Saniona moving to second part of Phase 2a study in Prader-Willi Syndrome


Closely-held Saniona of Denmark has obtained approval to initiate the second part of its Phase 2a trial for Tesomet in adolescents with Prader-Willi syndrome (PWS), the most common genetic cause of life-threatening obesity.  

Tesomet has the potential to reduce weight and hyperphagia, characterized by an extreme and insatiable appetite in PWS patients – a major, debilitating problem for these patients and their caregivers.

“We are excited to continue advancing Tesomet’s clinical development for Prader-Willi syndrome following encouraging results from our exploratory Phase 2a study in adult patients and positive discussions with key opinion leaders in the field,” Jørgen Drejer, CEO of Saniona, said in a statement.

“We believe that low dose Tesomet could prove to be a compelling treatment for adolescents with this currently untreatable disease,” he added.

This exploratory randomized, double-blind, placebo-controlled Phase 2a study in patients with PWS was initiated in April 2016 and divided into two parts.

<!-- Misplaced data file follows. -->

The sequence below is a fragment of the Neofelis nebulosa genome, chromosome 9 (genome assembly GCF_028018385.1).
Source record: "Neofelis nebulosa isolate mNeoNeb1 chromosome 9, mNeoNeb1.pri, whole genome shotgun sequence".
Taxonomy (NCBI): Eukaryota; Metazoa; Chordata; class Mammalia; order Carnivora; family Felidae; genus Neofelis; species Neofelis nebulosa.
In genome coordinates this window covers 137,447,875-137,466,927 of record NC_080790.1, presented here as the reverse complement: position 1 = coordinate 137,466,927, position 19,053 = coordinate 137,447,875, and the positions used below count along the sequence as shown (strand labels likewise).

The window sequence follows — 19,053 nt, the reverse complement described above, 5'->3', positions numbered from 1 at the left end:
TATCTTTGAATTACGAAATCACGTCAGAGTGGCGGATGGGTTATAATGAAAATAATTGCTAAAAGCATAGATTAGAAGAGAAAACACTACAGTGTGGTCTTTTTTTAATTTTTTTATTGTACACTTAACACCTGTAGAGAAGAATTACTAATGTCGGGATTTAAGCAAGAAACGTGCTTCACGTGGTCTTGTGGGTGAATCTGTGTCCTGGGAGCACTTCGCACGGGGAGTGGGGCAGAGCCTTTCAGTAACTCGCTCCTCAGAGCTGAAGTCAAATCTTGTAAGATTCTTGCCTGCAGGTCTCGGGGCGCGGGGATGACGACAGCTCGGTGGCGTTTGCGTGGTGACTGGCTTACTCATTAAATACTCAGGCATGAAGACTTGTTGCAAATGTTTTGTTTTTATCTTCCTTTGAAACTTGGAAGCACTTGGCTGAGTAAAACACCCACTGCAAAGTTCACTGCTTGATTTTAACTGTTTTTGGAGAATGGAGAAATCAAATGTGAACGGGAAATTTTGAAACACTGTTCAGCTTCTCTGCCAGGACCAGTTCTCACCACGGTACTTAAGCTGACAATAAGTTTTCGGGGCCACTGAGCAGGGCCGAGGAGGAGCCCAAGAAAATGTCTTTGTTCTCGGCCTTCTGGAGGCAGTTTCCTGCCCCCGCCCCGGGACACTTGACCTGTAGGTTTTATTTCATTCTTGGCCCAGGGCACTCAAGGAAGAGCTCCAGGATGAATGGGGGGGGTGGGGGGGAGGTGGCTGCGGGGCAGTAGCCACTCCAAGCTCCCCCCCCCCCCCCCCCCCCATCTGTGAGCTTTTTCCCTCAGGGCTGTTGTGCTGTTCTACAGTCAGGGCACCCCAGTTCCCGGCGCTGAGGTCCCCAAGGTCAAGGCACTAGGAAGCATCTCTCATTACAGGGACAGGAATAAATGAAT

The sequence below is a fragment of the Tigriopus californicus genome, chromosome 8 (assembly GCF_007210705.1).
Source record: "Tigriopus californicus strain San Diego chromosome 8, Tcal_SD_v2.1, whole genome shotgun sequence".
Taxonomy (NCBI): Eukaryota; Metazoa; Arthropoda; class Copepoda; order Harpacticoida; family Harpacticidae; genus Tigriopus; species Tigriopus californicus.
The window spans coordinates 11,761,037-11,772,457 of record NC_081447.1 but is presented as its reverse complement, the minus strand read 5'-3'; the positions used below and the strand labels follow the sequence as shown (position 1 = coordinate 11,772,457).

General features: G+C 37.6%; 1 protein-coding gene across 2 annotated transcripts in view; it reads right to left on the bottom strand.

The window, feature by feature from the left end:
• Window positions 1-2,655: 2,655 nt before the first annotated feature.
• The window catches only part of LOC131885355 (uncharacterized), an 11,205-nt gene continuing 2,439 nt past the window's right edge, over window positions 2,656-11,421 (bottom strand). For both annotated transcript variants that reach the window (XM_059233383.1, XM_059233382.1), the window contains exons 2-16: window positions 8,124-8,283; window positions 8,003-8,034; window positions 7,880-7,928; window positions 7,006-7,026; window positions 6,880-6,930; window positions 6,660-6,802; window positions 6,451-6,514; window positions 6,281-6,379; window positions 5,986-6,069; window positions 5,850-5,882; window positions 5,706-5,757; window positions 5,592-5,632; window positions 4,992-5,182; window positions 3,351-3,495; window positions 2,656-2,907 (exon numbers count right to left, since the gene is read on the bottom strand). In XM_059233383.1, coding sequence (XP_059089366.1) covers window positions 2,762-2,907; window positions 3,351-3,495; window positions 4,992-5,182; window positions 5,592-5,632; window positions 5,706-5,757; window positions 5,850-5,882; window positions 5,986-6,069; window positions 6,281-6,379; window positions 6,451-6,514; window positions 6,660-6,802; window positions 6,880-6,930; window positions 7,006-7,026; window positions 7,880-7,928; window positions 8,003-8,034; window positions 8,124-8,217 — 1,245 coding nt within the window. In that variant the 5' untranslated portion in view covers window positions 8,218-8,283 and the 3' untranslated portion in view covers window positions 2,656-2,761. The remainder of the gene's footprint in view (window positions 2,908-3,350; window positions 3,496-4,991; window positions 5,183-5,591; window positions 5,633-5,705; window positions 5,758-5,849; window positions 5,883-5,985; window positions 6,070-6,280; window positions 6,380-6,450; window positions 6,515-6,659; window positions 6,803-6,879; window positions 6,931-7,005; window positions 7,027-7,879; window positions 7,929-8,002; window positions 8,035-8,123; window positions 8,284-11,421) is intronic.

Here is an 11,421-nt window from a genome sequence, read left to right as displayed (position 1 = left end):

In 2017, Saniona completed the first part of the study, which included nine adult patients. The results revealed that Tesomet might provide clinically meaningful weight loss and a significant reduction in hyperphagia.

The second part of this study may potentially include up to 10 adolescents with PWS, with a primary endpoint examining the change in bodyweight over 12 weeks of treatment, compared with placebo. Secondary objectives are to examine eating behavior and food craving, body composition, lipids and other metabolic parameters.

Dr. Roman Dvorak, CMO, said the data supporting Tesomet for Prader-Willi patients has been impressive. “During the first 3-month study, patients not only experienced a significant weight loss but also a remarkable reduction in cravings, measured by the hyperphagia questionnaire. We are now continuing the study at a lower dose in adolescents with PWS,” he added.

Sydney Stewart